Heavy drinking and health promotion activities

Susan L. Ettner, Michael T. French, Ioana Popovici

Research output: Contribution to journalArticle

7 Scopus citations

Abstract

Empirical evidence suggests that individuals who consume relatively large amounts of alcohol are more likely to use expensive acute medical care and less likely to use preventive or ambulatory services than other individuals. The few studies that investigated the associations between heavy drinking and health promotion activities did not try to address omitted-variable biases that may confound the relationships. To fill this void in the literature, we examined the effects of heavy alcohol use on three health promotion activities (routine physical exam, flu shot, regular seatbelt use) using the US 2006 Behavioral Risk Factor Surveillance Survey. Although specification tests indicated that omitted variable bias was not present in the majority of the single-equation probit models, we cautiously interpret our findings as evidence of strong associations rather than causal effects. Among both men and women, heavy alcohol use is negatively and significantly associated with each of our three outcomes. These findings suggest that heavy drinkers may be investing less in health promotion activities relative to abstainers and other drinkers. Policy options to address the associated externalities may be warranted.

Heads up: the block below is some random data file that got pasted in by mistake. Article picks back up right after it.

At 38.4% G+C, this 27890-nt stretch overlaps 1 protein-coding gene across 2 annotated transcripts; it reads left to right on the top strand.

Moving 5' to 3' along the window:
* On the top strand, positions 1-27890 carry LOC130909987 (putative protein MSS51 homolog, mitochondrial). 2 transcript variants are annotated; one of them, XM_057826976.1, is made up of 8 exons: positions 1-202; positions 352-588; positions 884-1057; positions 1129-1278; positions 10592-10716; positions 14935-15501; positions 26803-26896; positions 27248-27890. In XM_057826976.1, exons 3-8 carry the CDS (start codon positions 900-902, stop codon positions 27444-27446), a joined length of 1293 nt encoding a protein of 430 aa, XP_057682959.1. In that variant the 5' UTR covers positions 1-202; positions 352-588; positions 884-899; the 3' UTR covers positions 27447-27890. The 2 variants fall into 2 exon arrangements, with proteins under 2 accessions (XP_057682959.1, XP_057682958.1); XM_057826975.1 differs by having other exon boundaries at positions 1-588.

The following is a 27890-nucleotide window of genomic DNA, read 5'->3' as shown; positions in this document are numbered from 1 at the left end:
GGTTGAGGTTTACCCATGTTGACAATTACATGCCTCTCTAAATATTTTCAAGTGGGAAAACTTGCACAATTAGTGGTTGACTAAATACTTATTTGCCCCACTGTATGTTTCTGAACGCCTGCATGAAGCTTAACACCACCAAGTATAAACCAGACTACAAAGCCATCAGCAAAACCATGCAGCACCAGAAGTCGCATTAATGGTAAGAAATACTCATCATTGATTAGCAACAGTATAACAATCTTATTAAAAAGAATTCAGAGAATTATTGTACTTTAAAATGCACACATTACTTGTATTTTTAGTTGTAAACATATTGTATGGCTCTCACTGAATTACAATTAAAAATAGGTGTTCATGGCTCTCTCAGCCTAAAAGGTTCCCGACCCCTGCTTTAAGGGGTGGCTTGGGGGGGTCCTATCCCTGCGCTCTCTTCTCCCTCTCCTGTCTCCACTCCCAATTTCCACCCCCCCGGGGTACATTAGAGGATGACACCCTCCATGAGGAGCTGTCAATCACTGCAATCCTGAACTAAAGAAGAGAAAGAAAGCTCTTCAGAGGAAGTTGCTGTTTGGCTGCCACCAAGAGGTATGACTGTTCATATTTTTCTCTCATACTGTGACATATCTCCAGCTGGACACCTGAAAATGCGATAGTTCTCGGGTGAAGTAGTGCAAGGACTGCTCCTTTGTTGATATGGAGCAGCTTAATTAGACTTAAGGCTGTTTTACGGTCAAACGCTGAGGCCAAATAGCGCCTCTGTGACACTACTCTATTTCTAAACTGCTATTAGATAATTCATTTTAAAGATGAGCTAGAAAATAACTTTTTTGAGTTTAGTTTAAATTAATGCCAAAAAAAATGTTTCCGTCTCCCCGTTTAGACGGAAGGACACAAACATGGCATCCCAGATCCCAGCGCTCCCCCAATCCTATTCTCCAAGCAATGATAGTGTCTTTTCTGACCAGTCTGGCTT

Original languageEnglish (US)
Pages (from-to)134-142
Number of pages9
JournalSocial Science and Medicine
Volume71
Issue number1
DOIs
StatePublished - Jul 1 2010

Keywords

  • Alcohol consumption
  • Health promotion activities
  • Influenza vaccination
  • Routine physical exam
  • Seat belt use

ASJC Scopus subject areas

  • Health(social science)
  • History and Philosophy of Science

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